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Personal profile

Stephanie Hilger is a scholar of eighteenth-century literature and culture, with a focus on gender studies and medical humanities. She is Professor of German and Comparative Literature. In addition, she holds appointments in the European Union Center, French, and Gender and Women’s Studies. Since 2021, she has also been affiliated with the Department of Biomedical and Translational Sciences at the Carle Illinois College of Medicine.

Her current book project, Liminal Bodies: Hermaphrodites in the Eighteenth-Century, examines the eighteenth-century fascination with sexually ambiguous bodies, so-called hermaphrodites, and argues that they became the symbol of an era in which centuries-old ways of knowing were collapsing. Within three national contexts (British, French, and German), Liminal Bodies focuses on the genre of the case study, which gained in popularity during the eighteenth century by combining literary and scientific conventions. Liminal Bodies argues that, in the analysis of these case studies, sex/gender and (dis)ability need to be thought together, along with race and ethnicity, to understand the intersectional ways in which identity was constructed during the Enlightenment. For this project, Professor Hilger was awarded fellowships from the Program of Faculty Study in a Second Discipline, which allowed her to study embryology, the Humanities Research Institute, and the Center for Advanced Study.

Professor Hilger’s previous books also investigate the ways in which gender operated in eighteenth-century discourse. Gender and Genre: German Women Write the French Revolution (2014) examines German literary texts that depict and represent women as political agents during the French Revolution and thereby question the erosion of women’s rights. Her first book, Women Write Back: Strategies of Response and the Dynamics of European Literary Culture, 1790 1805 (2009) explores the ways in which late eighteenth and early nineteenth century women authors rewrote and responded to texts written earlier in the century by male intellectuals.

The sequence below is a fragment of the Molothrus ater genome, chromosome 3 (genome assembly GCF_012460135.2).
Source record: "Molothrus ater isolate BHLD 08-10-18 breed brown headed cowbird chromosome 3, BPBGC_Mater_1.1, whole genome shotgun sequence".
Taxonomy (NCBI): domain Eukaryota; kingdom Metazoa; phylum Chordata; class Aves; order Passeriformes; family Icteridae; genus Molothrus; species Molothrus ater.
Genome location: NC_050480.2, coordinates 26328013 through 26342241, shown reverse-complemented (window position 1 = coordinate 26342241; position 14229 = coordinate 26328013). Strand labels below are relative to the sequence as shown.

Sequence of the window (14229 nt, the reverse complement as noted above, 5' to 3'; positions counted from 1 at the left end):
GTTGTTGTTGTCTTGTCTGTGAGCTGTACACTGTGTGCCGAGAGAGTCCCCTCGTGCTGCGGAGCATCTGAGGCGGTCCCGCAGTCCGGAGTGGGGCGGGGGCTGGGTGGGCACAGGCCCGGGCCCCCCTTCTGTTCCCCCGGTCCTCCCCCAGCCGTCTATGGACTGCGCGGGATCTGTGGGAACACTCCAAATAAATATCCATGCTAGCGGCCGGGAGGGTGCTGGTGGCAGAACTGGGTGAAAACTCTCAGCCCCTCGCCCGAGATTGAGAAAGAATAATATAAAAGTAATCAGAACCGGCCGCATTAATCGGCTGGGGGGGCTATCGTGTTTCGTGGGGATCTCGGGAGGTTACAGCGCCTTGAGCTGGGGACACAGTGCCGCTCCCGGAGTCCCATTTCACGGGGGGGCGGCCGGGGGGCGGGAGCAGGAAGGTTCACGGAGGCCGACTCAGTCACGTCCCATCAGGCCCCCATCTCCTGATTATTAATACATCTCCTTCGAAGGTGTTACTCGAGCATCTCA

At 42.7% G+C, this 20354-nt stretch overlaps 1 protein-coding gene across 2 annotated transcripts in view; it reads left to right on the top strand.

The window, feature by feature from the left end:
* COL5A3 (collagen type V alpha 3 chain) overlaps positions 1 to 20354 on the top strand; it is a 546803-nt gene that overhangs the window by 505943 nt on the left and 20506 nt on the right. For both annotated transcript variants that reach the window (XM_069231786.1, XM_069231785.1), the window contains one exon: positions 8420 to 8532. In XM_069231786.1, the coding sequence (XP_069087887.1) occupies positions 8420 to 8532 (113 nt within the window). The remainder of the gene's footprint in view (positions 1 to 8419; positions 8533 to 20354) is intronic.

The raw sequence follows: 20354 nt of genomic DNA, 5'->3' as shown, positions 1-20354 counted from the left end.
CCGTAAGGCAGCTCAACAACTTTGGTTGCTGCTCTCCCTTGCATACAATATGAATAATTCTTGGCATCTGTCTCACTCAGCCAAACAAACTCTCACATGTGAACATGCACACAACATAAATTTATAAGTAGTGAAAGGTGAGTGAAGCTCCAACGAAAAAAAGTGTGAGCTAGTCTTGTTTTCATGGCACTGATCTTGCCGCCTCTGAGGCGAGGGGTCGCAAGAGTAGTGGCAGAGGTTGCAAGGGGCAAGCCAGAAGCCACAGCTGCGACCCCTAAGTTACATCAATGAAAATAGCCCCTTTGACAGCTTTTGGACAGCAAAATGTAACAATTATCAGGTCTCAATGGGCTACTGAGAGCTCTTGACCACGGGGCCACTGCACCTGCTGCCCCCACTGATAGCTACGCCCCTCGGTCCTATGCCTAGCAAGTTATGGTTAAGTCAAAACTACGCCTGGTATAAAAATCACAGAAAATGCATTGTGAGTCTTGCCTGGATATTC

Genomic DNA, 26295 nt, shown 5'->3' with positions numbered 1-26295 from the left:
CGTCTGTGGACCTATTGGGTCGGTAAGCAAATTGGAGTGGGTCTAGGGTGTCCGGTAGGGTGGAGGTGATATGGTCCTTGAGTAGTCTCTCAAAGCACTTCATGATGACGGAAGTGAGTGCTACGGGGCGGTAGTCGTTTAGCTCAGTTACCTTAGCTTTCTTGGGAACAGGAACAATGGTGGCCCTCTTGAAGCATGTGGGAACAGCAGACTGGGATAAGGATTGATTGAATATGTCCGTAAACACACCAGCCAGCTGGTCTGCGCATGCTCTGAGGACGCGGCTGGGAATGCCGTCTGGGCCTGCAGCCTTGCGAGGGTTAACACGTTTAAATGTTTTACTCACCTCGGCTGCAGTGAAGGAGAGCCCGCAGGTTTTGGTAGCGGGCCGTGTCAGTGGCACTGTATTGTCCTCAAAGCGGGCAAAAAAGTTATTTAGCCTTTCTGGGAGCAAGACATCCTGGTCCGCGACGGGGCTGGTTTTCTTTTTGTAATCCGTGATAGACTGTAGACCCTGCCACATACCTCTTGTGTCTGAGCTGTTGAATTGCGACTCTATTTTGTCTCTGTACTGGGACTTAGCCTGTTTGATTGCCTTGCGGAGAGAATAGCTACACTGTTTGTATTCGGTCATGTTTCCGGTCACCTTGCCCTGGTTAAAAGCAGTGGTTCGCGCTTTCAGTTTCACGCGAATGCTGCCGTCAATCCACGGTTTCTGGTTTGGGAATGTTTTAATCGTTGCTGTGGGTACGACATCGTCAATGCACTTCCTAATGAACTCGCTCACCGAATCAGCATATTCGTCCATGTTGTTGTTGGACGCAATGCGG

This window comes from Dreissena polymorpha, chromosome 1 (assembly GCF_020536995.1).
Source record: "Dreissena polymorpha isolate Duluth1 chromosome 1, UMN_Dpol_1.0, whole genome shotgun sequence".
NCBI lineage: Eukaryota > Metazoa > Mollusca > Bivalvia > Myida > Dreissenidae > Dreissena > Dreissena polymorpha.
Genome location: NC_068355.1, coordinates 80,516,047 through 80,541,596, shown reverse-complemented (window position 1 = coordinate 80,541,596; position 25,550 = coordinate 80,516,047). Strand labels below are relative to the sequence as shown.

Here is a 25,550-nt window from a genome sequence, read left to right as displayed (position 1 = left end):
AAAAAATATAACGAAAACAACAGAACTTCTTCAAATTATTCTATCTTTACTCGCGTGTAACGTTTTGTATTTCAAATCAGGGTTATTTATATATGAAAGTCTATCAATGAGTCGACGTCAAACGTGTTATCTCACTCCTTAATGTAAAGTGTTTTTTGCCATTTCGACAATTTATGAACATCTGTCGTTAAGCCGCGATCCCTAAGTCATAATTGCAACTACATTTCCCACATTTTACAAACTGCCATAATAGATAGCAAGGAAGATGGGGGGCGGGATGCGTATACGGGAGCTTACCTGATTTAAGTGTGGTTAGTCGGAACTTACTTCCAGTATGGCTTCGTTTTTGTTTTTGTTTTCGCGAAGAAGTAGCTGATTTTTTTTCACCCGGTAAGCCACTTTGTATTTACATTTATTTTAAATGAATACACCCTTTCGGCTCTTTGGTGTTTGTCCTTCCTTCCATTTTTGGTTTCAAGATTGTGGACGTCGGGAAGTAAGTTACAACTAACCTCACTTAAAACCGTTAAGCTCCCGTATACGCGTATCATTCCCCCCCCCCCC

In addition to her monographs, Professor Hilger has (co-)edited three volumes in the medical humanities: Bodies and Transitions in the Health Humanities: Intelligible States of Corporeality (with Lisa DeTora, 2019); New Directions in Literature and Medicine Studies (2017); and The Early History of Embodied Cognition from 1740 to 1920 (with John McCarthy, Nicholas Saul, and Heather Sullivan, 2015).

In 2019, she was awarded a grant for “The Art of Medicine: A Public Square on Health and Medicine for the Illinois System” from the Presidential Initiative to Celebrate the Impact of the Arts and the Humanities at Illinois for curriculum development, research activities, and public outreach.

Her new projects include an edited collection on Medical Humanities in German Studies and a book about physician-writers in the eighteenth century.

In addition to several teaching awards from the College of Liberal Arts and Sciences, Professor Hilger was recognized as the 2017 Medical Scholars Program Advisory Committee Outstanding Advisor of the Year.

Honors & Awards

Presidential Initiative to Celebrate the Impact of the Arts and the Humanities Award for “The Art of Medicine: A Public Square on Health and Medicine for the Illinois System.”

2017 Medical Scholars Program Advisory Committee (UIUC) Outstanding Advisor of the Year.

Liberal Arts and Sciences Faculty Fellowship for Study in a Second Discipline for book project, “Liminal Bodies: Intersexuality in Literary and Medical Discourse,” Spring 2013.
Faculty Fellowship from the Illinois Program for Research in the Humanities, 2011-2012
Katholieke Universiteit Leuven/University of Illinois Faculty Exchange Award, Summer 2009
Faculty Fellowship from the Center for Advanced Study, 2008 and 2019
College of Liberal Arts and Sciences Lynn Martin Award for Distinguished Women Teachers, 2011-2012
Recipient of the 2016 Goethe Society of North America Essay Prize for “Orientation and Supplementation: Locating the "Hermaphrodite" in the Encyclopédie.”


GER 573: Eighteenth-Century Studies: Democracy, Dialogue and Dissent
CWL 201: Comparative Literary Studies, I
CWL 241: Literature of Europe and the Americas, Part I
CWL 450/ENG 461/GWS 450: Gender Benders
CWL 471/GWS 490: Love, Lust, and Language: Women in the Eighteenth Century
CWL 581: Seductive Violence in the Eighteenth Century: Libertines, Murderers, and Revolutionaries
GCL: Doctors and Patients
CWL 581: Gendered Bodies in Literature and Medicine


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